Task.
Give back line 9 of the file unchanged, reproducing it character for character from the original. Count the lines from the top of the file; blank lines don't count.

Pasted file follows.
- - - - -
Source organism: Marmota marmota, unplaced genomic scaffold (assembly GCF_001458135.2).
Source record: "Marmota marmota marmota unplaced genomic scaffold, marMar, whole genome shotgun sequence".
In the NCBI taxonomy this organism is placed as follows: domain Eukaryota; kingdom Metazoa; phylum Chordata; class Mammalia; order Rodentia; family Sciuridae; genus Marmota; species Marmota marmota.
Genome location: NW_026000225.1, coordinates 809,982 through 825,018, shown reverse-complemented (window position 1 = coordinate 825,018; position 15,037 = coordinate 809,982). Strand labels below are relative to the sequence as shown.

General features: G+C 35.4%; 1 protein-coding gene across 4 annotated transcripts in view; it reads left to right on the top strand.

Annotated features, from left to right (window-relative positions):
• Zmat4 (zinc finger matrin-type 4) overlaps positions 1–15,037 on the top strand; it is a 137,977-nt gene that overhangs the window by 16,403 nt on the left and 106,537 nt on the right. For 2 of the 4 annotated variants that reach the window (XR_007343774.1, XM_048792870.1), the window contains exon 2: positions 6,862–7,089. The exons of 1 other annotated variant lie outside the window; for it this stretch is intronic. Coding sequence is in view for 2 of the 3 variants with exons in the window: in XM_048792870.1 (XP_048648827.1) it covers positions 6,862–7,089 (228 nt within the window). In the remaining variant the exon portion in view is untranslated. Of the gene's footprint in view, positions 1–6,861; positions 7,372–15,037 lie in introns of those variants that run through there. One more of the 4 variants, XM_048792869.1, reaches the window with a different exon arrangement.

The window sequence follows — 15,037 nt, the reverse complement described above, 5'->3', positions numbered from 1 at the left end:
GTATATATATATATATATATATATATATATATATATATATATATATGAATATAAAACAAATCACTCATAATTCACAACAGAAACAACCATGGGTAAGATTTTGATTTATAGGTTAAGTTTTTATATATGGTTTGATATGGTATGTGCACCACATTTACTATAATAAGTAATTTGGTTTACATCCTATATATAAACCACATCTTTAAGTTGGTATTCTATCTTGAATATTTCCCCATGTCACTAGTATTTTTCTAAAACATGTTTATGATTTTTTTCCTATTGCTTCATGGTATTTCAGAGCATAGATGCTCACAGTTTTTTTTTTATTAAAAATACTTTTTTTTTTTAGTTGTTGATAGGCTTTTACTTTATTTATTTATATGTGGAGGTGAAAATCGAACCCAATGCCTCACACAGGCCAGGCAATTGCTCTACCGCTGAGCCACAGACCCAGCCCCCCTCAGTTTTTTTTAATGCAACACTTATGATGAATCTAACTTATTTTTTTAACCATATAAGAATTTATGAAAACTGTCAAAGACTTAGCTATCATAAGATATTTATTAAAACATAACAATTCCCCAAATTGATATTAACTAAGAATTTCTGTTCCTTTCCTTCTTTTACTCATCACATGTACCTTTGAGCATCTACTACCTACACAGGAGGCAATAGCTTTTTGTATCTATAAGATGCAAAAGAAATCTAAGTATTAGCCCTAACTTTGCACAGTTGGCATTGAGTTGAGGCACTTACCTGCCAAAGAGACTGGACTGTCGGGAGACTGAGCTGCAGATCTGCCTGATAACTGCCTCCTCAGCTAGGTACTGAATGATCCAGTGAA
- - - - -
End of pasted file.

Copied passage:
GTATATATATATATATATATATATATATATATATATATATATATATGAATATAAAACAAATCACTCATAATTCACAACAGAAACAACCATGGGTAAGATTTTGATTTATAGGTTAAGTTTTTATATATGGTTTGATATGGTATGTGCACCACATTTACTATAATAAGTAATTTGGTTTACATCCTATATATAAACCACATCTTTAAGTTGGTATTCTATCTTGAATATTTCCCCATGTCACTAGTATTTTTCTAAAACATGTTTATGATTTTTTTCCTATTGCTTCATGGTATTTCAGAGCATAGATGCTCACAGTTTTTTTTTTATTAAAAATACTTTTTTTTTTTAGTTGTTGATAGGCTTTTACTTTATTTATTTATATGTGGAGGTGAAAATCGAACCCAATGCCTCACACAGGCCAGGCAATTGCTCTACCGCTGAGCCACAGACCCAGCCCCCCTCAGTTTTTTTTAATGCAACACTTATGATGAATCTAACTTATTTTTTTAACCATATAAGAATTTATGAAAACTGTCAAAGACTTAGCTATCATAAGATATTTATTAAAACATAACAATTCCCCAAATTGATATTAACTAAGAATTTCTGTTCCTTTCCTTCTTTTACTCATCACATGTACCTTTGAGCATCTACTACCTACACAGGAGGCAATAGCTTTTTGTATCTATAAGATGCAAAAGAAATCTAAGTATTAGCCCTAACTTTGCACAGTTGGCATTGAGTTGAGGCACTTACCTGCCAAAGAGACTGGACTGTCGGGAGACTGAGCTGCAGATCTGCCTGATAACTGCCTCCTCAGCTAGGTACTGAATGATCCAGTGAA